Lake Plainview

By: C. Gwin Morris

Type: General Entry

Published: February 1, 1995

Lake Plainview was constructed in 1913 within the city limits of Plainview in Hale County by the Texas Land and Development Company to promote the sale of irrigated farms developed by the company. The idea, which originated with Harry J. Miller, company president from 1912 to 1916, called for the installation of an irrigation well within sight of the Santa Fe railroad depot. As rail passengers arrived, they would be able to view the well in operation. The company purchased a thirty-acre tract adjacent to the depot to hold the pumped water. Construction began on March 20, 1913. Workers built a concrete levee around the site and ringed it with a gravel road, installed concrete walks and outdoor lights, and planted grass, shrubs, trees, and flowers along the walks. The pump began filling the lake in May 1913, and on July 1 the lake reached its capacity. When full it was five to six feet deep and was the largest body of water in Texas supplied by a well. To make the lake a more interesting attraction, the company imported several types of exotic birds, including Indian cranes, white and black swans, peacocks, and sheldrakes, and stocked the lake with catfish and bass. In addition to its promotional features, Lake Plainview provided residents of the area with a number of diversions, including boating, swimming, picnicking, sightseeing, and occasionally ice skating. Concerts were provided from a bandstand placed in the middle of the lake. The costs of fuel, equipment, and maintenance soon outweighed the benefits. A fire on June 17, 1917, destroyed the wellhouse and ended the venture.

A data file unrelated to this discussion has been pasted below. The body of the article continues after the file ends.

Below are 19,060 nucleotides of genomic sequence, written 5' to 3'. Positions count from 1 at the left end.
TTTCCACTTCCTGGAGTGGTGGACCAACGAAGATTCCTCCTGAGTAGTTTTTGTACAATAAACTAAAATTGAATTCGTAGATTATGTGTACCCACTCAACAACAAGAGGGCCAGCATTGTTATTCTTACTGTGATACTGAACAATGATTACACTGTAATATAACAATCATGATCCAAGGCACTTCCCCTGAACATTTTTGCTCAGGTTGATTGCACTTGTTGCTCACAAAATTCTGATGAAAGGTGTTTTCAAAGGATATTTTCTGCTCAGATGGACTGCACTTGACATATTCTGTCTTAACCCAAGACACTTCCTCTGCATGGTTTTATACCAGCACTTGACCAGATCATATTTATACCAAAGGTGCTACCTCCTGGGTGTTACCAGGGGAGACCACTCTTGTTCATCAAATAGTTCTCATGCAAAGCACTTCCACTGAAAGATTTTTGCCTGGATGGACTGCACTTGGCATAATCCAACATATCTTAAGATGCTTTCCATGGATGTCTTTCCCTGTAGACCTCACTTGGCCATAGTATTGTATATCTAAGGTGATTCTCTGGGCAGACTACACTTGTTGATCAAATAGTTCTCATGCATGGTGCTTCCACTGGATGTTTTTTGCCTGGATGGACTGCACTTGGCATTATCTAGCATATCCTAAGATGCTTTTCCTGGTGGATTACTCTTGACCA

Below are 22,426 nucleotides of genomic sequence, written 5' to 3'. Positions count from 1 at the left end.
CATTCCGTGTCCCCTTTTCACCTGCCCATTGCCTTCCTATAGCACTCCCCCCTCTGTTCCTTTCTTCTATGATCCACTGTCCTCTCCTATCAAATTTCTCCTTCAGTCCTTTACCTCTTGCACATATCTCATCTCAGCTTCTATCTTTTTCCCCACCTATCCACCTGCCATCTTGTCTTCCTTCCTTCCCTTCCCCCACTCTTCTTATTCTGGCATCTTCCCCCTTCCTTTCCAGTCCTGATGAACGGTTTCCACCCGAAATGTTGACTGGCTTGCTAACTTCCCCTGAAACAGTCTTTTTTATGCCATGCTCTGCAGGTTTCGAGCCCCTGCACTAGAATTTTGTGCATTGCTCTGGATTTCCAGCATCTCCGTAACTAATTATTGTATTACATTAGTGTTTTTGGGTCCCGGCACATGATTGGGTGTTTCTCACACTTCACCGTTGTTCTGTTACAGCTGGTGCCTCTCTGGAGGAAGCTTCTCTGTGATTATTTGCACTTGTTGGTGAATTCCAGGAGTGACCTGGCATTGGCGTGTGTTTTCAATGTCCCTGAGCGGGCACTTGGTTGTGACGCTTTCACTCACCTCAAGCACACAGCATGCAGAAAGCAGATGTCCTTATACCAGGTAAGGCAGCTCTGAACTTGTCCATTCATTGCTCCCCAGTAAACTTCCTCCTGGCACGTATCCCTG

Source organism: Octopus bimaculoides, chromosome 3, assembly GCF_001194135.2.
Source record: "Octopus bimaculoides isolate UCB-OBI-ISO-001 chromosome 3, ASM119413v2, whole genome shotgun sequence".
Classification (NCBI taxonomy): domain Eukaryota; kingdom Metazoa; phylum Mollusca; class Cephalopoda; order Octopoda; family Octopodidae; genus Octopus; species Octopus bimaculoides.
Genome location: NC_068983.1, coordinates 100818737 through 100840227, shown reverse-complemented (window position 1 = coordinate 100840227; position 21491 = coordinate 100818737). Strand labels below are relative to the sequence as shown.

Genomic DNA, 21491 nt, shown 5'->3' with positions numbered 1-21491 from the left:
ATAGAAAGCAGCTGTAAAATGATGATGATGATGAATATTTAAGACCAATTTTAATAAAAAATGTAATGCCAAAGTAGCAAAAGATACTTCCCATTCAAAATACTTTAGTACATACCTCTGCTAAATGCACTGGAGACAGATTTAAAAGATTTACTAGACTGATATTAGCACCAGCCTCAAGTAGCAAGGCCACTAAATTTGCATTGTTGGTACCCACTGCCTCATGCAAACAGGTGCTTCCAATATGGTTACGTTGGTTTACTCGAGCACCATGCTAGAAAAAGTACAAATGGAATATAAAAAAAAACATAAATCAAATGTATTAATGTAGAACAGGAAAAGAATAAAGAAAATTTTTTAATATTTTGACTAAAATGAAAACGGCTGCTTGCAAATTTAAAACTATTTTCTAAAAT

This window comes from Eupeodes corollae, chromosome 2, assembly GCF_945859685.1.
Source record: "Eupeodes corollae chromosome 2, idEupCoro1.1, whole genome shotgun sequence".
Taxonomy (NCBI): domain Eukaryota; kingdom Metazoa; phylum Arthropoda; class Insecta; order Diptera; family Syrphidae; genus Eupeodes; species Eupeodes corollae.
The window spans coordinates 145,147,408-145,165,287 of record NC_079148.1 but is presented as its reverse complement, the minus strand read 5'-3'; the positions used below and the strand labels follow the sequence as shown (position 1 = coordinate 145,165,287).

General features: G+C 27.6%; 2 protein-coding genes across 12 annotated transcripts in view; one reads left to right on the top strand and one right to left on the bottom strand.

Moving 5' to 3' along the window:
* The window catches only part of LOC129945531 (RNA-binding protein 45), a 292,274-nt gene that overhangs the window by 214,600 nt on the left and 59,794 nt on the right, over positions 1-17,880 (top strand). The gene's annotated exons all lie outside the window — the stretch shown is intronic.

Billy Ray Brunson, The Texas Land and Development Company (Austin: University of Texas Press, 1970). Mary L. Cox, History of Hale County, Texas (Plainview, Texas, 1937).

The following, adapted from the Chicago Manual of Style, 15th edition, is the preferred citation for this entry.

C. Gwin Morris, “Lake Plainview,” Handbook of Texas Online, accessed August 15, 2022,

Published by the Texas State Historical Association.

February 1, 1995